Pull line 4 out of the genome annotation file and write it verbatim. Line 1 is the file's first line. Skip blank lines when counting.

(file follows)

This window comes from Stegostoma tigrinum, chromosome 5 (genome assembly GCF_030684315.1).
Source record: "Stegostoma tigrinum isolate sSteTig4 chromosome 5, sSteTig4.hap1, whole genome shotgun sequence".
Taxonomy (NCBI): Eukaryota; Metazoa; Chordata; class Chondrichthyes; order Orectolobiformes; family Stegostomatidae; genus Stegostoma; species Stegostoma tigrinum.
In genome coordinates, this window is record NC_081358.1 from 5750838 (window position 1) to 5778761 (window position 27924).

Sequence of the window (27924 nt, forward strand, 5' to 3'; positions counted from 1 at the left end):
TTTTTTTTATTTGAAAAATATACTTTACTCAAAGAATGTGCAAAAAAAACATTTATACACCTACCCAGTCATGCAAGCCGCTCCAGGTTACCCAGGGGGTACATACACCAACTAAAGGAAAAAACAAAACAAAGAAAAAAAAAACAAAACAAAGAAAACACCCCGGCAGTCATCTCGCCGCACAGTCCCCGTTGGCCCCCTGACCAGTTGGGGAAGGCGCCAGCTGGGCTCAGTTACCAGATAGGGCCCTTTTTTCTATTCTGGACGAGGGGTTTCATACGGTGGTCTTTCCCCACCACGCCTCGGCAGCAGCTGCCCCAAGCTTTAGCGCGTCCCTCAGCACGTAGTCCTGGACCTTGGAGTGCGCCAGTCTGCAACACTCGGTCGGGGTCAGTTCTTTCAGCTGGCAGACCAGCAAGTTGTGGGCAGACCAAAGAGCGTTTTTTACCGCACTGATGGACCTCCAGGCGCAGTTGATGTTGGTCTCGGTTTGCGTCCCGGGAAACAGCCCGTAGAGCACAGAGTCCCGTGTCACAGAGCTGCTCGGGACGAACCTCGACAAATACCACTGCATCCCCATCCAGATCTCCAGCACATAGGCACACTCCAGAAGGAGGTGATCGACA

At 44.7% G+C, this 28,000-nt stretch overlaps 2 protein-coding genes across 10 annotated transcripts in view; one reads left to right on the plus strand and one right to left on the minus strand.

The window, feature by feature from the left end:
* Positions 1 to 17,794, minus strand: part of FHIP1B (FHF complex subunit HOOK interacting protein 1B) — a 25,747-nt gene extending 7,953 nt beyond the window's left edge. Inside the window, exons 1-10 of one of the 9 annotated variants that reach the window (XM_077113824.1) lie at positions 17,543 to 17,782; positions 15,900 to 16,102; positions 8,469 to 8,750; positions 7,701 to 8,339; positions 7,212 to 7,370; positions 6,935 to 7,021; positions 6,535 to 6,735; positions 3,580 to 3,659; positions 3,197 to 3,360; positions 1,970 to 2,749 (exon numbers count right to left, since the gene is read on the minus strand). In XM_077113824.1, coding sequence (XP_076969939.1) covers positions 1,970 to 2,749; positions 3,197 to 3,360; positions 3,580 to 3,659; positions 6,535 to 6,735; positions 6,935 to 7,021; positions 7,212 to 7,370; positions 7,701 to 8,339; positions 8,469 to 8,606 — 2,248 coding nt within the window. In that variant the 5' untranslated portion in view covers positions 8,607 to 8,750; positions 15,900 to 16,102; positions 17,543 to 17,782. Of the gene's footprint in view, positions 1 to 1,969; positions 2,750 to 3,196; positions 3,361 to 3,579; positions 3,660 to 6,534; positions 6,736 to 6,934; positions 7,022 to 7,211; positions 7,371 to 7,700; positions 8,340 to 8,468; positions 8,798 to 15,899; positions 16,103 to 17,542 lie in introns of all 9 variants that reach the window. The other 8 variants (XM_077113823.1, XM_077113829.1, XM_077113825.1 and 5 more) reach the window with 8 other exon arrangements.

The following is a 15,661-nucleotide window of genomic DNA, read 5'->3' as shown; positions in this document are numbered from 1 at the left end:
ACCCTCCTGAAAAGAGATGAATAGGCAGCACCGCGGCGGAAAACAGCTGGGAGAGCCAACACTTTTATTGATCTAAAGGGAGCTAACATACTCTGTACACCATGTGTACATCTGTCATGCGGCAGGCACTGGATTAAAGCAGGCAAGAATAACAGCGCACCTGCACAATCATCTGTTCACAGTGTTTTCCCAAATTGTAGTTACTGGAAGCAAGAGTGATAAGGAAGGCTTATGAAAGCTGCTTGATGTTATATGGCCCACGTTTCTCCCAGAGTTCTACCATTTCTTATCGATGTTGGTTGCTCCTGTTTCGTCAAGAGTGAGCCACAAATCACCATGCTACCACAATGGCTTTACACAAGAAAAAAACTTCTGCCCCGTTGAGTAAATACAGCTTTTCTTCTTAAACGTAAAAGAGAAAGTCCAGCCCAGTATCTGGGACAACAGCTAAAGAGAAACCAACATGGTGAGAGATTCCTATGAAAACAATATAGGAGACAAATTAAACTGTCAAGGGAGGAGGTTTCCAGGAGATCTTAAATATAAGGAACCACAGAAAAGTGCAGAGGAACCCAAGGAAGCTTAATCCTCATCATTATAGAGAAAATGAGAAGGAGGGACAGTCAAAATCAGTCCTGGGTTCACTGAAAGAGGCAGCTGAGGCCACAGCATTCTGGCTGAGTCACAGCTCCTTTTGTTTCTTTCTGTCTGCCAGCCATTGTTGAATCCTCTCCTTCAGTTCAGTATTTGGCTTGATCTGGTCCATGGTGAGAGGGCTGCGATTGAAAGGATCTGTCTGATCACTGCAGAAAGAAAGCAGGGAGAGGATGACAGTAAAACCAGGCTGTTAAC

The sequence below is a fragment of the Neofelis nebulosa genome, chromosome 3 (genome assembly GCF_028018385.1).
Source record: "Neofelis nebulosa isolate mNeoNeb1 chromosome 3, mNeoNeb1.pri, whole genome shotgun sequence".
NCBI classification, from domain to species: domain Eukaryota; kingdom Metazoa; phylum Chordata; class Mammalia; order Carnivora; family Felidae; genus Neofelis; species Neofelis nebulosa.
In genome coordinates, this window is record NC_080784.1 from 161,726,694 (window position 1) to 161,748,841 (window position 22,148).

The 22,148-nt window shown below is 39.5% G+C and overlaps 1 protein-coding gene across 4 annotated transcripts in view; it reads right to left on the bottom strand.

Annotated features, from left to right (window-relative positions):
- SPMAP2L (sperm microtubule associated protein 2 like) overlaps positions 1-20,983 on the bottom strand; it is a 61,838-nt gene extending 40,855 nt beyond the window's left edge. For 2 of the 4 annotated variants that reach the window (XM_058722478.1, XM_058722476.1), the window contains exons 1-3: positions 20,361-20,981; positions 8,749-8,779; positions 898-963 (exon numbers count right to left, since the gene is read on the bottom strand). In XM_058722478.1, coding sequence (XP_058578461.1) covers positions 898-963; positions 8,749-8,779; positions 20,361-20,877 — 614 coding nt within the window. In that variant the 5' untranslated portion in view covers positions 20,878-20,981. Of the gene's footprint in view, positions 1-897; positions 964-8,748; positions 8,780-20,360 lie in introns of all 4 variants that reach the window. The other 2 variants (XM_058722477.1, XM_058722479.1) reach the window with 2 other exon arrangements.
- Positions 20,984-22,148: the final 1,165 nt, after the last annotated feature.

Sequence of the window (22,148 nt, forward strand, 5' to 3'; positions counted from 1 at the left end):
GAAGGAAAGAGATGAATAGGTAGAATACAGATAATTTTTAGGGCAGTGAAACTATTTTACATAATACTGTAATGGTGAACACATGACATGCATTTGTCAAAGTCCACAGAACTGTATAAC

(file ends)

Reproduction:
In genome coordinates, this window is record NC_081358.1 from 5750838 (window position 1) to 5778761 (window position 27924).